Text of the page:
‘The Walking Dead’ stuntman John Bernecker dead after on-set accident Top News

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‘The Walking Dead’ stuntman John Bernecker dead after on-set accident Top News

John Bernecker, a stuntman on AMC‘s popular show “The Walking Dead,” has died from injuries suffered on the show’s set in Georgia, in the latest tragedy to strike a film set mid-project.

After a Wednesday afternoon fall, Bernecker 33, was flown to the Atlanta Medical Center, where he died at 6:30 p.m. Eastern time Wednesday, Coweta County Coroner Richard Hawk said Friday. The death, from blunt force trauma, was ruled accidental, Hawk said. Bernecker reportedly fell more than 20 feet from a balcony onto a concrete floor, suffering a head injury.

The Occupational Safety and Health Administration and SAG-AFTRA have both opened investigations into the circumstances surrounding Bernecker’s death. AMC Networks has temporarily stopped production on the show, which is filming its eighth season.

“We are saddened to report that John Bernecker, a talented stuntman for ‘The Walking Dead’ and numerous other television shows and films, suffered serious injuries from a tragic accident on set,” AMC said in a statement Thursday, before news of Bernecker’s death was made public. “He was immediately transported to an Atlanta hospital, and we have temporarily shut down production. We are keeping John and his family in our thoughts and prayers.”

AMC did not respond to requests for comment Friday.

“As always, the safety and security of our members and others on set is of crucial concern to us and we are focused on this in our investigation,” SAG-AFTRA said in a statement.

Bernecker had an extensive career as a stunt performer, appearing in recent films including “Get Out,” “Logan” and “The Fate of the Furious.”

Though fatalities are rare, stunt work is inherently dangerous. In 1996, a stunt performer was killed in Sun Valley from a fall while performing a stunt for a TV show. And in 2002 an actor died in parachute jump in Pismo Beach during filming of the movie “Tears of the Sun.”

Film and TV-related deaths declined in the 1990s and early 2000s, thanks to ramped up safety efforts by studios and production companies, plus the rise of digital effects replacing physical stunts.

However, a 2015 Times report revealed an increased number of fatalities during filming in recent years, with some industry experts blaming the need to get increasingly dramatic footage to stay competitive, especially in reality TV.

Locally, three people died in a 2013 helicopter crash in Acton during filming of a Discovery Channel military show, for example. A chopper collision in 2015 claimed 10 lives in Argentina during filming of an unscripted action adventure show.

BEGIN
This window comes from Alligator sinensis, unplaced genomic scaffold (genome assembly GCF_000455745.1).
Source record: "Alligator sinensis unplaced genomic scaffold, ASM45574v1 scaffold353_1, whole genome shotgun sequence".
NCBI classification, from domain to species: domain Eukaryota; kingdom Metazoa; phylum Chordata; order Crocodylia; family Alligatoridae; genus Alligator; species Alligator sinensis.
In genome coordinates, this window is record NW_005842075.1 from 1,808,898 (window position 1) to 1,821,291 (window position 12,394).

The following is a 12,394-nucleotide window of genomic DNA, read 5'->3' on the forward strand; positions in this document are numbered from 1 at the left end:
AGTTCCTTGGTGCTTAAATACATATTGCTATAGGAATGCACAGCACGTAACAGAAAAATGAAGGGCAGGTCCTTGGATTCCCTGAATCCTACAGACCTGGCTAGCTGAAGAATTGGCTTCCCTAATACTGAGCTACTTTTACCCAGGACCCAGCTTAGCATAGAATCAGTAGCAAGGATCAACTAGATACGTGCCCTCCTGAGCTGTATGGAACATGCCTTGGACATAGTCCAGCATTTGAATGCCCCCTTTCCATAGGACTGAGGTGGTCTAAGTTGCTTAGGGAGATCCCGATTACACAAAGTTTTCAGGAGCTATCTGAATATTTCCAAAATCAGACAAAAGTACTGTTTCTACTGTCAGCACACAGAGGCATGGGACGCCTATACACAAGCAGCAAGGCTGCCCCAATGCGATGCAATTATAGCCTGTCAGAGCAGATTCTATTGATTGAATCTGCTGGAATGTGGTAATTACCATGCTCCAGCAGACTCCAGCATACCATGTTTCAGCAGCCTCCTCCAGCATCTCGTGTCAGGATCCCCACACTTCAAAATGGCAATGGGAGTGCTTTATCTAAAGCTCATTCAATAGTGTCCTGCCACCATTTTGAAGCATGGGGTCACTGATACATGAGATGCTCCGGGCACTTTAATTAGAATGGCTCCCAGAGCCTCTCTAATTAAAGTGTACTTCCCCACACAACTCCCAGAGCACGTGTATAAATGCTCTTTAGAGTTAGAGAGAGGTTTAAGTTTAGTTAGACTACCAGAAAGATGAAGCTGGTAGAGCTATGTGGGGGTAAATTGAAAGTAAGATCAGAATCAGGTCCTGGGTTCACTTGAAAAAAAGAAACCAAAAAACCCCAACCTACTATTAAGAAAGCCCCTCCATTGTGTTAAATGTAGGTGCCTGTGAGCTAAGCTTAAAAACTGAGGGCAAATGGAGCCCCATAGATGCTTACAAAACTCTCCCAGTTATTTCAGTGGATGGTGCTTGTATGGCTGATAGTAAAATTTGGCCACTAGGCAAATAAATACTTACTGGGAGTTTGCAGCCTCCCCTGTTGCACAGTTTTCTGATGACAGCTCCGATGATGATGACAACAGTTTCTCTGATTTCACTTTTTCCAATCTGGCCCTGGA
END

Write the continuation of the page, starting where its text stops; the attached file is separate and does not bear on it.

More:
Bernecker’s death marks the second film-set fatality in Georgia in recent years. The Gregg Allman biopic “Midnight Rider” was filming in Georgia when a tragic 2014 train accident killed crew member Sarah Jones and injured seven others. The film’s director, Randall Miller, pleaded guilty to involuntary manslaughter in 2015 and was given a two-year prison sentence. Prosecutors said the filmmakers had skirted basic safety rules while filming.

Jones’ parents are currently embroiled in a civil trial with railroad company CSX over charges of negligence with regard to her death. Proceedings are underway at the Chatham County Courthouse in Savanna, Ga.

In South Africa, a crew member on the set of “Resident Evil: The Final Chapter” suffered deadly injuries during filming in December 2015. Ricardo Cornelius died from injuries suffered when a U.S. Army Hummer slipped while a team was manually rotating it and pinned Cornelius beneath it.

That was after stuntwoman Olivia Jackson suffered extensive injuries during the filming of “Resident Evil” in September 2015. Jackson’s injuries included a severed artery in her neck, several nerves torn from her spinal column and arm injuries so severe it led to eventual amputation. She spent two weeks in a medically induced coma.

“The Walking Dead” has filmed in Georgia since the show’s inception in 2010. The state’s generous tax incentives have sparked an influx of Hollywood film and television productions opting to film in Georgia.

There are over three dozen projects currently filming in Georgia, according to the state website, including television series “The Gospel of Kevin” and “Halt and Catch Fire,” as well as the 2019 feature film “Godzilla: King of the Monsters.”

Staff writer Christie D’Zurilla contributed to this report.

ryan.faughnder@latimes.com

@rfaughnder

‘The Walking Dead’ stuntman John Bernecker dead after on-set accident Top News

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‘The Walking Dead’ stuntman John Bernecker dead after on-set accident Top News

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